Real World Supervillians Brought to Justice?
AP: Two indicted in collar-bomb case.
Marjorie Diehl-Armstrong, already imprisoned for killing her boyfriend, was notified Tuesday that she may face charges of bank robbery, conspiracy and a firearms count, lawyer Lawrence D'Ambrosio said. He says Diehl-Armstrong, 58, is innocent.
Just in case you were so blown away that your brain has blocked out the massive bizarreness:
On Aug. 28, 2003, 46-year-old Brian Wells set out to deliver an order for two pizzas to a mysterious address that turned out to be the location of a TV tower. He turned up about an hour later and roughly two miles away at a PNC Bank branch in Summit Township, with a note demanding money and saying he had a bomb.
Wells took the money from a teller, got into his car and was soon captured by police. Hanging from his neck under his T-shirt was a triple-banded metal collar and a device with a locking mechanism that kept it in place. Attached to the collar was a bomb.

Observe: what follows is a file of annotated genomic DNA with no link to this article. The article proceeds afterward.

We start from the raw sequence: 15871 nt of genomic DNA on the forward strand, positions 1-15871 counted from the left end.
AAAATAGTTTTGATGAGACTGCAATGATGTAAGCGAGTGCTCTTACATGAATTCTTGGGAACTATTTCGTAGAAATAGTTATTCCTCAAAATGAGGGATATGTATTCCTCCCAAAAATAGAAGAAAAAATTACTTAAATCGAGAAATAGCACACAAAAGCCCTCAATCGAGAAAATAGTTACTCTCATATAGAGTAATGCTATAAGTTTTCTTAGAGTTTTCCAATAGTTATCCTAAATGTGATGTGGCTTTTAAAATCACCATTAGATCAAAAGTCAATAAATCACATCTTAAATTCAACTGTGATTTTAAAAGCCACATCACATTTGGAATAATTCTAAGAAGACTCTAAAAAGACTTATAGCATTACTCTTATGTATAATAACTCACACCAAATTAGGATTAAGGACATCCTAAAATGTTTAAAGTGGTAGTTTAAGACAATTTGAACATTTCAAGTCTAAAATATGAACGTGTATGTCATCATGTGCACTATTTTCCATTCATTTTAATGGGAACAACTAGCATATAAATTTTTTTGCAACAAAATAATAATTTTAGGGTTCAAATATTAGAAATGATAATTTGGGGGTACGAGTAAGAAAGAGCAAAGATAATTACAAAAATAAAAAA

"It's going to go off," Wells said. "I'm not lying."
Someone had started a timer on the bomb, Wells said, and forced him to rob the bank.
While police waited for the bomb squad, the bomb exploded, killing Wells. Police found a gun resembling a cane in the car and a nine-page handwritten letter that included detailed instructions on what Wells was to do with the bank money and how he could unlock the collar by going through a kind of scavenger hunt, looking for clues and landmarks.
The note also included a list of rules and a threat that Wells would be "destroyed" if he failed to complete his mission.
If you haven't heard about this previously, I think you can understand why it left a lasting impression. I'm glad to see something finally happening with this case, because every once in a while someone will remind me of it and I'll start thinking about how little I would want to live in a world where I could walk around the corner and run into Dr. Doom.